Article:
[THE NEXT PARAGRAPH IS A BIG SPOILER]
After Margot leaves Lou to be with Daniel, Polley's camera shows us a mostly empty, sunlight-saturated loft apartment into which Margot and Daniel are moving. In the equivalent to a montage sequence, except with no (evident) cuts and set to Leonard Cohen's "Take This Waltz," the camera circles the couple several times, repeatedly tracing a 360-degree arc around the whole loft, suggesting the passage of time via reveals of new furniture and new situations between the lovers on each lap. The first few laps depict the couple coming together for a kiss, for a dance, for sex in a few varied positions, etc. But finally, on the last lap, Margot and Daniel are seated on the couch, watching television news, with a fan blowing on them, in an echo of similar shots we see of the passionless Margot and Lou earlier in the film. I don't know if the 360-degree camera here is meant as a deliberate homage to the similar single 360-degree shot that climaxes Hitchcock's Vertigo, but it surely evokes that strange moment, the culmination of Scottie Ferguson's twisted romantic fantasy of possessing his lost love Madeleine one more time. Both shots are used to expose the illusory and fleeting nature of romance, and to expose a darker truth: that love may in part be a function of neurosis, obsession, and exploitative need for the fulfillment we seek in others' arms.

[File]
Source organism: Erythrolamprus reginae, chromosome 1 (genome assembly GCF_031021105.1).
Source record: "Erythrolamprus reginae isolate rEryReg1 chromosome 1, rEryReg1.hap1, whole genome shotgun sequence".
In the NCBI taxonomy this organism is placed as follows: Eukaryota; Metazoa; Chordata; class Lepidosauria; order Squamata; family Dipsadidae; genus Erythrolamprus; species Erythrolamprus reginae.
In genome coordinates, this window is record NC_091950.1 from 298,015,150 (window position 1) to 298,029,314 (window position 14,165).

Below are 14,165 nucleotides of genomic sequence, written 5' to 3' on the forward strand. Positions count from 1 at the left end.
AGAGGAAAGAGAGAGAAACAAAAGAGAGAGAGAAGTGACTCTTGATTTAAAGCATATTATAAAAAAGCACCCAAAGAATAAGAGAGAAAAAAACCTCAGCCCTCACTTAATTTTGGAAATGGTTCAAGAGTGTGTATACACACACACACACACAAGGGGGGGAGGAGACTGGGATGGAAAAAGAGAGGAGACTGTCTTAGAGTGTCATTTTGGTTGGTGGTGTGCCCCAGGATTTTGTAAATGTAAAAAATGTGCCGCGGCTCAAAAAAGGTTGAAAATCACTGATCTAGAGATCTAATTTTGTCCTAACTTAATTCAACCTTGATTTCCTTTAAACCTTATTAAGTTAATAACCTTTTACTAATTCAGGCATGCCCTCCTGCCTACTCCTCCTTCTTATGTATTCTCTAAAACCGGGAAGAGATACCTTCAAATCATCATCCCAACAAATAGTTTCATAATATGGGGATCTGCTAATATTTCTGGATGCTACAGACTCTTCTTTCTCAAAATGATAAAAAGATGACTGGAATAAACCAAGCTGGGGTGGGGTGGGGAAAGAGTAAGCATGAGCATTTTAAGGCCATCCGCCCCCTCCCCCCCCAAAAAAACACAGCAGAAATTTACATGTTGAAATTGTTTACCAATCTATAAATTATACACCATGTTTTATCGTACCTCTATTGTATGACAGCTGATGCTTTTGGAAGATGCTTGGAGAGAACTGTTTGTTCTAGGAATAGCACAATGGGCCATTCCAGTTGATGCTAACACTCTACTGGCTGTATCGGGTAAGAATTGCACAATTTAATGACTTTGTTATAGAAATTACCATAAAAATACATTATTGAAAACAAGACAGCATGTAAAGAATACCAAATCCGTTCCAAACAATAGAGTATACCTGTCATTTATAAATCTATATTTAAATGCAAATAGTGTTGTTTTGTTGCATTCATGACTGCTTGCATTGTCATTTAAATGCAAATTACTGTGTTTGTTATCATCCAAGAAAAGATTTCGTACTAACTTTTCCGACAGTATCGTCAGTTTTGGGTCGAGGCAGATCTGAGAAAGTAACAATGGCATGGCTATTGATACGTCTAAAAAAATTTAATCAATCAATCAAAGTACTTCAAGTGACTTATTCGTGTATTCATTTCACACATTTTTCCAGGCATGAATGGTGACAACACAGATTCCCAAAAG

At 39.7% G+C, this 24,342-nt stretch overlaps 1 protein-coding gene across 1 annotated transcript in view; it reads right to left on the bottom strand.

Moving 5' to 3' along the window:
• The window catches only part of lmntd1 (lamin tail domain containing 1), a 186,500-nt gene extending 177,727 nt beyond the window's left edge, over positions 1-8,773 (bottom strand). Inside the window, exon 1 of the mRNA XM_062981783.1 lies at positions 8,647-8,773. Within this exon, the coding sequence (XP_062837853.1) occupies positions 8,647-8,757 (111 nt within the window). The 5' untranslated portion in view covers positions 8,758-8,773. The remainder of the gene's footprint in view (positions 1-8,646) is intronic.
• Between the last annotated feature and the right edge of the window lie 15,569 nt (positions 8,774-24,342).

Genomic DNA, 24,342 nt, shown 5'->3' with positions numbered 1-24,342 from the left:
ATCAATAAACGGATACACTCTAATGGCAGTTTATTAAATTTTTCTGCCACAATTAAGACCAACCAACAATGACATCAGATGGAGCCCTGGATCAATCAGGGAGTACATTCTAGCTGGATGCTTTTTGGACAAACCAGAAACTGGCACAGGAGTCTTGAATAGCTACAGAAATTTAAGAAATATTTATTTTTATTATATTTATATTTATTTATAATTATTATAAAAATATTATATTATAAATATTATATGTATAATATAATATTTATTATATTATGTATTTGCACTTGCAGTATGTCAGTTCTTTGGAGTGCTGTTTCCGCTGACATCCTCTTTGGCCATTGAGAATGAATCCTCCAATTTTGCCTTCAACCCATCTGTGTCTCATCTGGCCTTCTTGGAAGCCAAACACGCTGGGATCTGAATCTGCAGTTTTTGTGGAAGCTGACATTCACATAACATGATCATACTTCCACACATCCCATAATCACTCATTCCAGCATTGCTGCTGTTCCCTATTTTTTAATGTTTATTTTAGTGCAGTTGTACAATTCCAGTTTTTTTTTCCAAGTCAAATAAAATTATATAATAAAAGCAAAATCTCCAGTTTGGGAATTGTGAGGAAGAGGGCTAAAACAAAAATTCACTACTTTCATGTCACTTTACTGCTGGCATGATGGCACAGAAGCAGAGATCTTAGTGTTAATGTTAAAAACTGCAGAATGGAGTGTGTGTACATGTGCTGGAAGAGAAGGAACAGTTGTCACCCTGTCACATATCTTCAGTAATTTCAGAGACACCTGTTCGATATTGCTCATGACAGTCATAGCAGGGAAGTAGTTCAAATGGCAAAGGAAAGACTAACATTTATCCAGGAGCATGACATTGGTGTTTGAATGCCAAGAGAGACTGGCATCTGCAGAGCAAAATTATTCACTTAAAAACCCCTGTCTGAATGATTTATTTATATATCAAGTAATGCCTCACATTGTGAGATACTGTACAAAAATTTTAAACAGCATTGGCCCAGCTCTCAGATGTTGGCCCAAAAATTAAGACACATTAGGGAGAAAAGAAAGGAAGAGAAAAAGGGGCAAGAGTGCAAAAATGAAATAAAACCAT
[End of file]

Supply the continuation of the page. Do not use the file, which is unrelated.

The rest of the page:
In any case, the circling camera creates a virtuoso "long take" (with hidden edits) which perfectly expresses Take This Waltz's central idea. The thematic and the visual meet seamlessly here, creating an immensely satisfying, even breathtaking unity of form and meaning that hits home whether or not the viewer has any knowledge of the 1958 Hitchcock film.
As writer/director Polley says in this informative interview,